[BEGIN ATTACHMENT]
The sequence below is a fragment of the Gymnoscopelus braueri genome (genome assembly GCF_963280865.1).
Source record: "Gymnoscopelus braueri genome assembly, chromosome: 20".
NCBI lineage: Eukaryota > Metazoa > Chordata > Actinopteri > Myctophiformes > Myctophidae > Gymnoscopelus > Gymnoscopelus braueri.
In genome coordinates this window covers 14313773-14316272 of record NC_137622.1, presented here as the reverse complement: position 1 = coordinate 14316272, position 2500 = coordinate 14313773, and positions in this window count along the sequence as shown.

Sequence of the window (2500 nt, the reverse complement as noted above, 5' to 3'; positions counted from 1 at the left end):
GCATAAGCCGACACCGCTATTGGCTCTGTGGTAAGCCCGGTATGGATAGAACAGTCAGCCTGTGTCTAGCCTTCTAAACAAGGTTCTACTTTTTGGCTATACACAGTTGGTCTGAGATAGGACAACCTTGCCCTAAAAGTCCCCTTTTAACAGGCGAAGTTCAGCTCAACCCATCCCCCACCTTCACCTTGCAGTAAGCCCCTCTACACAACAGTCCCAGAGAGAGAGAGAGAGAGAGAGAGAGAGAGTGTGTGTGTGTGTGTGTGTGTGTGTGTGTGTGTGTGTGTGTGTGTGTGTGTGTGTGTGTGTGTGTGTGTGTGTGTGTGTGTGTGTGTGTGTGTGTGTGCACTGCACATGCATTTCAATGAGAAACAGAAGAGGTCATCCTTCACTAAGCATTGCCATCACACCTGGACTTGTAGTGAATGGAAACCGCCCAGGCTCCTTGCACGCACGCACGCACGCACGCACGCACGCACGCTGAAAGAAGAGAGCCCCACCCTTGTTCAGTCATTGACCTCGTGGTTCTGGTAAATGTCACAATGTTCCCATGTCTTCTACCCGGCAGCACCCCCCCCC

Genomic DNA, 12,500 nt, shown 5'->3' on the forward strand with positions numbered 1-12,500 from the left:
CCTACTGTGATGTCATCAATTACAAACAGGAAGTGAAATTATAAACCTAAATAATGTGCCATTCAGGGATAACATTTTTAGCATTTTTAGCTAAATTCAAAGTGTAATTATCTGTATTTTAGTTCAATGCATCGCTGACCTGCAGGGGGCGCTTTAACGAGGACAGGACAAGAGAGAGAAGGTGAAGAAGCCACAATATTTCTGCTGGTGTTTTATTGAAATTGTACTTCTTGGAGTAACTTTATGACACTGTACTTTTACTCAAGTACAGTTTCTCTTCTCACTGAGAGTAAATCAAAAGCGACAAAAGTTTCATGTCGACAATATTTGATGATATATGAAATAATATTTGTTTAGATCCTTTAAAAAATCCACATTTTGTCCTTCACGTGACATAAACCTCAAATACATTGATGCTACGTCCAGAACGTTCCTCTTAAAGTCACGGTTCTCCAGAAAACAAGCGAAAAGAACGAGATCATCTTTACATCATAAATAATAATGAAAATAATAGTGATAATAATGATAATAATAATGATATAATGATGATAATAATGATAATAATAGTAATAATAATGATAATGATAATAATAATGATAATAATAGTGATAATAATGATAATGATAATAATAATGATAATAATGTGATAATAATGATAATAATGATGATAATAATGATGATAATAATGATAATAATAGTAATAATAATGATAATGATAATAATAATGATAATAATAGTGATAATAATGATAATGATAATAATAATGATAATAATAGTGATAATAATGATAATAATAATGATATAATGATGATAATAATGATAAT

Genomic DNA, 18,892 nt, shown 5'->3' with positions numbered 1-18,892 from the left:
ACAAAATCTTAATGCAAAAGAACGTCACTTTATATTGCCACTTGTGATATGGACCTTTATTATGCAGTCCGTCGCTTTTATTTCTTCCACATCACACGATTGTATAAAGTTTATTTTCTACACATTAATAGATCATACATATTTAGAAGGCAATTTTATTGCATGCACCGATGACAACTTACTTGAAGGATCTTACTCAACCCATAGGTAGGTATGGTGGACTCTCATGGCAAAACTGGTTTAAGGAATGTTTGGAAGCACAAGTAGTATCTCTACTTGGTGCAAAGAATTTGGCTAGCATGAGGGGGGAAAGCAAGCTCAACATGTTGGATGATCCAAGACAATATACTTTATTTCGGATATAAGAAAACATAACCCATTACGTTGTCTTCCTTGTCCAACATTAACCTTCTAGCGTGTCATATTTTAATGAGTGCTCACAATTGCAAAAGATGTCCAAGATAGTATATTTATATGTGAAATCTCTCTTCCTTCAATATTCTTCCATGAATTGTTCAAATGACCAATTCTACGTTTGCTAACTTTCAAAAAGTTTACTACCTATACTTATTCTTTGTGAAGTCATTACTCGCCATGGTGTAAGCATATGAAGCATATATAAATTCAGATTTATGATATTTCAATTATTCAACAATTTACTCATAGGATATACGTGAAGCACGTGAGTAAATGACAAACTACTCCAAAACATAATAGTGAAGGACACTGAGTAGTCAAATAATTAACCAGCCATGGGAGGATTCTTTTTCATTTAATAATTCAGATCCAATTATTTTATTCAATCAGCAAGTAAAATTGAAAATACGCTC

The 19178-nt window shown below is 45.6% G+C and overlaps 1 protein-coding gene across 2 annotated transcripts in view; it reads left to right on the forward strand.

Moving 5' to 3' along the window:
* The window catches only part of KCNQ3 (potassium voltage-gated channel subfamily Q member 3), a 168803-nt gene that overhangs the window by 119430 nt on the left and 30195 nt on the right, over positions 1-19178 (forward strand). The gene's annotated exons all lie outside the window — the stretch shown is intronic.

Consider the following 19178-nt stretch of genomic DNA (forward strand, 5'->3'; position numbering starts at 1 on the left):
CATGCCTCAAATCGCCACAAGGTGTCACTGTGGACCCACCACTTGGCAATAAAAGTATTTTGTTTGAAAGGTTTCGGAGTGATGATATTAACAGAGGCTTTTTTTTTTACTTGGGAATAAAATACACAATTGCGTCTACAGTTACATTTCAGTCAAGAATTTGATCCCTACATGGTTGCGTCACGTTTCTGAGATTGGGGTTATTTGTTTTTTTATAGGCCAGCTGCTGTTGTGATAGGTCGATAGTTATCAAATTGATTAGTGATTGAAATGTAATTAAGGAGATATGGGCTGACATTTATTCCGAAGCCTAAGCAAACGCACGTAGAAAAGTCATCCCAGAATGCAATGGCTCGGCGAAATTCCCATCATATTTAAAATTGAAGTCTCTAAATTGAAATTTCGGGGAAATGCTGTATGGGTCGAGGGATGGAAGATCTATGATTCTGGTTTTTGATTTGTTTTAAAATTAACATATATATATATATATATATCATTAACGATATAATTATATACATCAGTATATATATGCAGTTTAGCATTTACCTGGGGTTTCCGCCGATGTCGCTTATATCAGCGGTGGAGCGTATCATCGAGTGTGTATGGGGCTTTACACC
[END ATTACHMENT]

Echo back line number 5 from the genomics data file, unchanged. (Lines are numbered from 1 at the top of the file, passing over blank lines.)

Sequence of the window (2500 nt, the reverse complement as noted above, 5' to 3'; positions counted from 1 at the left end):